The Short Answer

What's the Difference Between Dividend Yield and Dividend Growth Stocks?

Karen Wallace

Note: This article is part of Morningstar's Guide to Dividend and Income Investing special report. 

Most of our readers know the virtues of dividend investing. A dividend is always a positive contributor to total return, a key advantage in light of the unpredictable nature of capital gains and losses. Retirees and other investors who need to meet ongoing obligations with their savings benefit from steady inflows of cash. And investors still in accumulation mode can reinvest dividends, building up the future value and earning power of their portfolios. 

Dividends are typically an indication that a business is established and financially healthy enough to return cash to shareholders. Dividends also force management to be focused on the long term and disciplined with their capital allocation decisions: After a company declares a dividend, it usually tries to avoid cutting the payout. A dividend cut is a signal that a company's earnings are weakening, which will lead many investors to dump the shares. 

Investing in Dividend-Yielders
Unfortunately, it's not always the case that the stocks yielding the most are the healthiest ones with the most cash on hand to return to shareholders. Simply choosing stocks with the highest dividend yield can often result in the purchase of highly risky stocks that are priced low relative to their dividends, due to potential financial distress.

That's not to say that investing in companies that pay higher dividends is a bad idea. (For purposes of this article, let's define "dividend yielders" as stocks with yields higher than the market average of around 2%.) But when investing in dividend yielders, your investment criteria should consider more than just the yield. In order to determine if a company can continue to pay out a high dividend yield, make sure you focus on stocks of companies that are financially healthy enough to sustain and even grow their dividend. (Premium Members can use our economic moat ratings and other qualitative, forward-looking measures to help with this task.)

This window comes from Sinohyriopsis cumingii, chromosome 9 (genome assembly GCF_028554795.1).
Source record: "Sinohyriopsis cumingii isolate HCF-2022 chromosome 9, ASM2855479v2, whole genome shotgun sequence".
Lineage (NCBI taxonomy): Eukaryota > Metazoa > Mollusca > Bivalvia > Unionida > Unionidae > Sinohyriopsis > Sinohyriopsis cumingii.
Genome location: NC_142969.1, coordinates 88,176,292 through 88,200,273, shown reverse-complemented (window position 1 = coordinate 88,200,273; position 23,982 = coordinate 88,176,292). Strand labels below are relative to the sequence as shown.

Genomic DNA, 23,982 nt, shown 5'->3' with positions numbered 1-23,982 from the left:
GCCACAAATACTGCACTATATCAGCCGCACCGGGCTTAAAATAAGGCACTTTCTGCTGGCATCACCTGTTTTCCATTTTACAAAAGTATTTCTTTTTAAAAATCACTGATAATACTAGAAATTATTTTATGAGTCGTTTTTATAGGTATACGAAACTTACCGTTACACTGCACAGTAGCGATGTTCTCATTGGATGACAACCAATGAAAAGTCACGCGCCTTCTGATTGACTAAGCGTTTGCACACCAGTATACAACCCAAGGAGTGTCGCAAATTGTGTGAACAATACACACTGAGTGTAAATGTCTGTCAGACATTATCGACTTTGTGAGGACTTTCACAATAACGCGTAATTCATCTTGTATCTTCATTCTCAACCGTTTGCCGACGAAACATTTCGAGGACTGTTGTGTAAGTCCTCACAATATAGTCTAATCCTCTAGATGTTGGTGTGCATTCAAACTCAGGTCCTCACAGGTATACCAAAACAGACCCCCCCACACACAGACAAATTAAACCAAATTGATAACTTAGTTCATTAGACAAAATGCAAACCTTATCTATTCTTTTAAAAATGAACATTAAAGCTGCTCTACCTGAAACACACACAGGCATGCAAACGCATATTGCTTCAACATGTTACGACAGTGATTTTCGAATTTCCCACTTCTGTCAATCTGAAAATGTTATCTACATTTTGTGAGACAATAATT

One potential hunting ground for ideas is the Morningstar Dividend Yield Focus Index, which looks at both backward-looking and qualitative forward-looking measures to find high-yielding stocks that are financially healthy enough to sustain their dividend.

The index uses several screens to narrow the universe in search of high-quality dividend yielders. We first screen the Morningstar US Market Index for dividend-payers. (The dividend must come from qualified income, so real estate investment trusts are not included.) We then apply the quality screens: We search the high-yielders for companies that have Morningstar Economic Moat Ratings of wide or narrow, meaning we think they have competitive advantages that will allow them to continue to earn above-average profits and sustain their dividends for 20 or 10 years, respectively. We also consider a company's distance to default ratio, a metric that uses market information and accounting data to determine how likely a firm is to default on its liabilities.